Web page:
BT has launched a new 5G mobile and fixed-line home broadband service, dubbed Halo, in a bid to muscle into the converged market.
The service is available from a mere £57.99 per month, although existing 5G customers with BT Plus plans will be automatically upgraded to benefit from Halo.
It is the latest move towards BT's plan for an all-IP network, with plans under way to decommission its copper cables by 2027.
The package includes BT's fastest speeds at home and on the go via its fibre and 5G service, and BT's smart hub with Wi-Fi controls, unlimited mobile, home phone and broadband calls.
Paolo Pescatore, telecoms analyst at PP Foresight, said the service itself isn't a game-changer.
"In essence this is a slightly better offering than the previous BT Plus service. BT must now invest in promoting this new brand, which might confuse the market.
"There is a huge focus on convergence. The market leaders remain Sky and Virgin Media. It is hard to see BT making a dent on the established providers. Let's not forget this new brand is also competing against other BT brands (EE and Plusnet, which also offer fixed-line and mobile services, albeit without the all-singing and dancing features)."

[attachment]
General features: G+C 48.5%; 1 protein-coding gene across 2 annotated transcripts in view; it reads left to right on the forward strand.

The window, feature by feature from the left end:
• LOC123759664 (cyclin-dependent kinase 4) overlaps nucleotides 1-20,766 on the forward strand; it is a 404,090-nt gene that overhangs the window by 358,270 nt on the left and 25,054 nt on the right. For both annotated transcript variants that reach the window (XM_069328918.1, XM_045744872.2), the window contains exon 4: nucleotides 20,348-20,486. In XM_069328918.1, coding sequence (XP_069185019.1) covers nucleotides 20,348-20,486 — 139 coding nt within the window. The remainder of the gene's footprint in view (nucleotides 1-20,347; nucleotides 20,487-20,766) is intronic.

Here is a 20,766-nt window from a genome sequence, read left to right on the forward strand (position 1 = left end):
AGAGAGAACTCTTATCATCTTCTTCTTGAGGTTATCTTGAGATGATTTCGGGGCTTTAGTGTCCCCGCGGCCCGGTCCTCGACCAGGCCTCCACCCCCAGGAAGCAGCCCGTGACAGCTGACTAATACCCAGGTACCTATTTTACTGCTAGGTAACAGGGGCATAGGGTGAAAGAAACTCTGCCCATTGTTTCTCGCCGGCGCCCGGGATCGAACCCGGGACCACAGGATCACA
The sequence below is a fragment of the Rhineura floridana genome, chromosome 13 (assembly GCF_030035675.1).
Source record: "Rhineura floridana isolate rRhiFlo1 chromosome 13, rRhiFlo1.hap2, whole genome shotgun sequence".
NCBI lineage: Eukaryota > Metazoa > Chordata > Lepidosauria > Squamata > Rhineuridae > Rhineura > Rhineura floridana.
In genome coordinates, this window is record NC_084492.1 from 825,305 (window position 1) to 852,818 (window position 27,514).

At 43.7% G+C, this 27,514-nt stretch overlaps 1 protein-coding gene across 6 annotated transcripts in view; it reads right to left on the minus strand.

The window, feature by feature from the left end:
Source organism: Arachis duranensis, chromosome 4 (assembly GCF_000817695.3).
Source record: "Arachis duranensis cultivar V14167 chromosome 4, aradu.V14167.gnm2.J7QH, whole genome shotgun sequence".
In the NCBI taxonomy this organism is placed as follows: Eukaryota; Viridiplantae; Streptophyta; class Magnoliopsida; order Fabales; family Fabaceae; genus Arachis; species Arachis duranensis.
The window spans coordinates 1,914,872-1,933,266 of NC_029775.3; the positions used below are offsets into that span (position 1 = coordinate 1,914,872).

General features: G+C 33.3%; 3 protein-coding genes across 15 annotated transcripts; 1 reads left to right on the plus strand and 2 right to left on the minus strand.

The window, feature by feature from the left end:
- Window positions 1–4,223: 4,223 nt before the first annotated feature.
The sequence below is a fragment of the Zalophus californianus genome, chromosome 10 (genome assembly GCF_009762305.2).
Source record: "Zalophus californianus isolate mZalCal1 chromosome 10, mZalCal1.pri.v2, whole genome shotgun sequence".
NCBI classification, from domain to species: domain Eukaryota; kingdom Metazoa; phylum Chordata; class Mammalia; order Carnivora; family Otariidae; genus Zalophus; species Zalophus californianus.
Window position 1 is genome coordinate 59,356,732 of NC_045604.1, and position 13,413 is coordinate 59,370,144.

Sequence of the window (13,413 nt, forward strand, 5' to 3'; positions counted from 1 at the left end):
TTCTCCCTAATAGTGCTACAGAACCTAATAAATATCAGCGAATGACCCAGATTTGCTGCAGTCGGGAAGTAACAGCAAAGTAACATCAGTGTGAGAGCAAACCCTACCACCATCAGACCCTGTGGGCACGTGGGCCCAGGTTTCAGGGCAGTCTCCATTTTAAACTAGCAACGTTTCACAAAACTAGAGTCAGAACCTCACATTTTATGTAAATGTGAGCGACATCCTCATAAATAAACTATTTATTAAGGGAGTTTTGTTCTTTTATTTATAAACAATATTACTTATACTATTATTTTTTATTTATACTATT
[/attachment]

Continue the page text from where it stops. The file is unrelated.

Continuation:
However, he added, Halo could become a key product for future growth.
One bill to rule them all...
Sam Barker, analyst at Juniper, said: "We are seeing the prevalence of subscription models for services increase over the previous few year.
"Most recently we have seen the games market adopt these strategies for premium content, including Google Stadia and Xbox Game Pass. Companies, such as BT, are now looking to bundle their services under a single billing mechanism to make the management of services easier for end users."
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"One of the key drivers for BT to bundle services is the ability to upsell additional services and subscriptions. From BT's perspective, the development of new services that can be monetised should be a focus to maximise the value proposition of future bundles."
After years of being accused of underinvestment in the broadband market, BT appears to have recently become a born-again full-fibre convert.
The firm is also undergoing a major restructuring and is in the process of axing 13,000 jobs from its 100,000 workforce in a bid to save £1.5bn over three years as well as shuttering about 90 per cent of its offices across the UK. ®